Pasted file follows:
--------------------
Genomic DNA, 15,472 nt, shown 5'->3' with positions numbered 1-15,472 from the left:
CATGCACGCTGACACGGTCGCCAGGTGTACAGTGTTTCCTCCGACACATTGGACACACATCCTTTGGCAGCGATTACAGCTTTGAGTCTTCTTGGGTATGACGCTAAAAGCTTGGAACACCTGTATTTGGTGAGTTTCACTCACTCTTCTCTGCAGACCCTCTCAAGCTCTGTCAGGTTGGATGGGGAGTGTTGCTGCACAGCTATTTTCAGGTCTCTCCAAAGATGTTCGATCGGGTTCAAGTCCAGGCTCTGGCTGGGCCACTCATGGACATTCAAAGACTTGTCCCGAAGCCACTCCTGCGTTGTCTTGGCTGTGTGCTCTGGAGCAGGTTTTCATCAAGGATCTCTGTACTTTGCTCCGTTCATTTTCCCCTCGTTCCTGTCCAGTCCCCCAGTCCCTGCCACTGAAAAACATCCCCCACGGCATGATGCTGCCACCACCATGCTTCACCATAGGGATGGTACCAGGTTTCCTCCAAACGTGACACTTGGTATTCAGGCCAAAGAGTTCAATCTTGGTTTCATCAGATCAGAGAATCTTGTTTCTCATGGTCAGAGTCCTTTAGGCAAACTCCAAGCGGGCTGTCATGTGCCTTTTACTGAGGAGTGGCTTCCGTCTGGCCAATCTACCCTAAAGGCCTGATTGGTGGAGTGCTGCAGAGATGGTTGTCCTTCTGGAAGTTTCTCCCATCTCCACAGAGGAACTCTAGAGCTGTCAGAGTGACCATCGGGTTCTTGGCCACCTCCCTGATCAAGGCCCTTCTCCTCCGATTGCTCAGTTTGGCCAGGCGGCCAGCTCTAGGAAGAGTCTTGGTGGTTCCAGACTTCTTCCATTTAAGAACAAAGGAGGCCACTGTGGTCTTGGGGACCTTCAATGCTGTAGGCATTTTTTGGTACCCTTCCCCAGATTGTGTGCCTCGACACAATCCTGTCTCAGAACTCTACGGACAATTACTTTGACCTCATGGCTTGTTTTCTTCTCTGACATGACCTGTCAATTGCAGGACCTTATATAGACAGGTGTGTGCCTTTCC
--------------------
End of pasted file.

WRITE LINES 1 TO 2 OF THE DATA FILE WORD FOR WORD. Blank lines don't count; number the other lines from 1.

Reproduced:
Genomic DNA, 15,472 nt, shown 5'->3' with positions numbered 1-15,472 from the left:
CATGCACGCTGACACGGTCGCCAGGTGTACAGTGTTTCCTCCGACACATTGGACACACATCCTTTGGCAGCGATTACAGCTTTGAGTCTTCTTGGGTATGACGCTAAAAGCTTGGAACACCTGTATTTGGTGAGTTTCACTCACTCTTCTCTGCAGACCCTCTCAAGCTCTGTCAGGTTGGATGGGGAGTGTTGCTGCACAGCTATTTTCAGGTCTCTCCAAAGATGTTCGATCGGGTTCAAGTCCAGGCTCTGGCTGGGCCACTCATGGACATTCAAAGACTTGTCCCGAAGCCACTCCTGCGTTGTCTTGGCTGTGTGCTCTGGAGCAGGTTTTCATCAAGGATCTCTGTACTTTGCTCCGTTCATTTTCCCCTCGTTCCTGTCCAGTCCCCCAGTCCCTGCCACTGAAAAACATCCCCCACGGCATGATGCTGCCACCACCATGCTTCACCATAGGGATGGTACCAGGTTTCCTCCAAACGTGACACTTGGTATTCAGGCCAAAGAGTTCAATCTTGGTTTCATCAGATCAGAGAATCTTGTTTCTCATGGTCAGAGTCCTTTAGGCAAACTCCAAGCGGGCTGTCATGTGCCTTTTACTGAGGAGTGGCTTCCGTCTGGCCAATCTACCCTAAAGGCCTGATTGGTGGAGTGCTGCAGAGATGGTTGTCCTTCTGGAAGTTTCTCCCATCTCCACAGAGGAACTCTAGAGCTGTCAGAGTGACCATCGGGTTCTTGGCCACCTCCCTGATCAAGGCCCTTCTCCTCCGATTGCTCAGTTTGGCCAGGCGGCCAGCTCTAGGAAGAGTCTTGGTGGTTCCAGACTTCTTCCATTTAAGAACAAAGGAGGCCACTGTGGTCTTGGGGACCTTCAATGCTGTAGGCATTTTTTGGTACCCTTCCCCAGATTGTGTGCCTCGACACAATCCTGTCTCAGAACTCTACGGACAATTACTTTGACCTCATGGCTTGTTTTCTTCTCTGACATGACCTGTCAATTGCAGGACCTTATATAGACAGGTGTGTGCCTTTCC